Car insurance is tax-deductible as part of a list of expenses for certain individuals. Self-employed individuals can generally deduct car insurance, but there are a few other specific people for whom car insurance is tax-deductible, such as armed forces reservists or qualified artists. Your car insurance premium may be tax-deductible if you meet certain criteria. In general, you must use your vehicle for business-related reasons (other than as an employee) to deduct part of your car insurance premium as a business expense.
Self-employed people who use their car for business purposes often deduct their car insurance premiums. If your car insurance is tax-deductible, you may also be able to cancel your car insurance deductible. This cancellation is only possible if you have had to pay that deductible during that tax year and it only applies in certain circumstances. If you haven't filed a claim or paid your deductible, there's nothing to report beyond regular premium payments.
It's a good idea to contact a certified public accountant or tax professional to review IRS guidelines for business expenses and make sure you're entitled to these and other tax deductions. As a result, you'll usually need to have more deductions, such as business expenses, mortgage interest, or certain education expenses, to be eligible for itemized deductions. If you're canceling your car insurance deductible as a qualifying disaster loss, you'll need to complete Form 4684 and attach it to your tax return. If you're filing your taxes, you may wonder if you can deduct premiums from your car insurance.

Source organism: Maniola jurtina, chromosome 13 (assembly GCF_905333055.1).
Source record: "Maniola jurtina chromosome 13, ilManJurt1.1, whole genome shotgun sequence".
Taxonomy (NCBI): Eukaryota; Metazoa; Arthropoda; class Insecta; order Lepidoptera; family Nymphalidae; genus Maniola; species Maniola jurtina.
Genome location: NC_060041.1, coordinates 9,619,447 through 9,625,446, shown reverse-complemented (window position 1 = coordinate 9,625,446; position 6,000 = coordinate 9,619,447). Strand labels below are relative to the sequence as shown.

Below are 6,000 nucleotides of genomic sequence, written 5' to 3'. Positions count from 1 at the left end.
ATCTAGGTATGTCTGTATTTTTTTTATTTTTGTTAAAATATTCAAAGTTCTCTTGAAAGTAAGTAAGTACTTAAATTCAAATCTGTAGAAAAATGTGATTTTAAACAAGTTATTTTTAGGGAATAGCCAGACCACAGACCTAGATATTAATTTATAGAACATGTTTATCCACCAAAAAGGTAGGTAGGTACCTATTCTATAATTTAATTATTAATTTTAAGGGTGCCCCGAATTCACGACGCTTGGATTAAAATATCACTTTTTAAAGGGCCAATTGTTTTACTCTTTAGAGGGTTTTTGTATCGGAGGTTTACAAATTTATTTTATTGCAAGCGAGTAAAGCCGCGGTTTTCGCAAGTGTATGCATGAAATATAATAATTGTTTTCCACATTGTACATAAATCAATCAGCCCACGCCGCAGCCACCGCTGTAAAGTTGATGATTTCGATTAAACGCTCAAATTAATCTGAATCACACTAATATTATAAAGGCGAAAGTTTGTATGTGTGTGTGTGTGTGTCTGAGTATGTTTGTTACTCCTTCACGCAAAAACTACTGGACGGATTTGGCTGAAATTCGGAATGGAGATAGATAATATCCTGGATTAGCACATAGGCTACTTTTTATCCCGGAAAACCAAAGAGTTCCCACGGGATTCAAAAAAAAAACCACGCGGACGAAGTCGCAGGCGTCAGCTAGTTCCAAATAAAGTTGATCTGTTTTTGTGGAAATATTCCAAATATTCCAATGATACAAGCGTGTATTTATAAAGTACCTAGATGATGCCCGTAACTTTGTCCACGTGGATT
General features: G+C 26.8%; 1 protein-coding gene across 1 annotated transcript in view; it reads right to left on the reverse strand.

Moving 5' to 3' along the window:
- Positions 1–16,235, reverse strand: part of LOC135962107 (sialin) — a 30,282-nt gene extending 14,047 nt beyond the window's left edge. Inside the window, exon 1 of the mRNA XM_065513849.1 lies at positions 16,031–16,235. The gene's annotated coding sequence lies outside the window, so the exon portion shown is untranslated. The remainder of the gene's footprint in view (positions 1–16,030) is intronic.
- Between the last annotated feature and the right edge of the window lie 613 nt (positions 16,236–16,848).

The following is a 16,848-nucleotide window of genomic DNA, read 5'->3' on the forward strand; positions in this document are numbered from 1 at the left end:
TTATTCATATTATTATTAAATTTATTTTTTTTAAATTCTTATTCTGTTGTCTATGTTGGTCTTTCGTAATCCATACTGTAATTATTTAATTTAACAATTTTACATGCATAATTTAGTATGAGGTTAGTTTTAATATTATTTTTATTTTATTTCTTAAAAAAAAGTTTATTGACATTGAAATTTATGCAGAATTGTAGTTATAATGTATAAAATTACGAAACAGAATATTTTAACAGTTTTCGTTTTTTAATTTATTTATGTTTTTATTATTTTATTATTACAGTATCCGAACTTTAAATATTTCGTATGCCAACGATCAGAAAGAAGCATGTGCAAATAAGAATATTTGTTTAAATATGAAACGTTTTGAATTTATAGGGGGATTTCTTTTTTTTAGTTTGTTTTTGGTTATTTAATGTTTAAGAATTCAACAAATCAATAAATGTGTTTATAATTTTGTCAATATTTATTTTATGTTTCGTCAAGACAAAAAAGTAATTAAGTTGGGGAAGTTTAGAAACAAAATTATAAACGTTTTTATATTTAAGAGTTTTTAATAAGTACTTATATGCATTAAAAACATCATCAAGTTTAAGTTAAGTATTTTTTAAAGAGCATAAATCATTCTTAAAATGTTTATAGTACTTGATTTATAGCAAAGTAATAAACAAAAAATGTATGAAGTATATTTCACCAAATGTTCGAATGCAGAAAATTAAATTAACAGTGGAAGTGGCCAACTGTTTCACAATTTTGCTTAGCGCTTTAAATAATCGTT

It can also be a good time to review your car insurance policy and make sure you have the coverage you need. Coverages and other features vary between insurers, vary by state, and are not available in all states. Even if you only use your car to commute between work and home and nothing else, you're unlikely to be eligible for tax deductions. If you qualify to deduct car insurance expenses from your annual tax bill, then you need to keep a good record.
For part-time rideshare drivers, such as Uber or Lyft drivers, you may have purchased an insurance endorsement. However, if your vehicle is used for commercial use or you are self-employed, you may be able to deduct your car insurance and other vehicle-related expenses. It's a worthwhile question, especially since car insurance rates are rising and having some money back on your tax returns could help. If you work for yourself and use your car for your business or work, you'll likely be able to claim at least part of your auto insurance premiums as a tax deduction.
If you use a car for business purposes (other than as an employee), many of the expenses associated with that vehicle may be tax-deductible as business expenses, including your car insurance premium.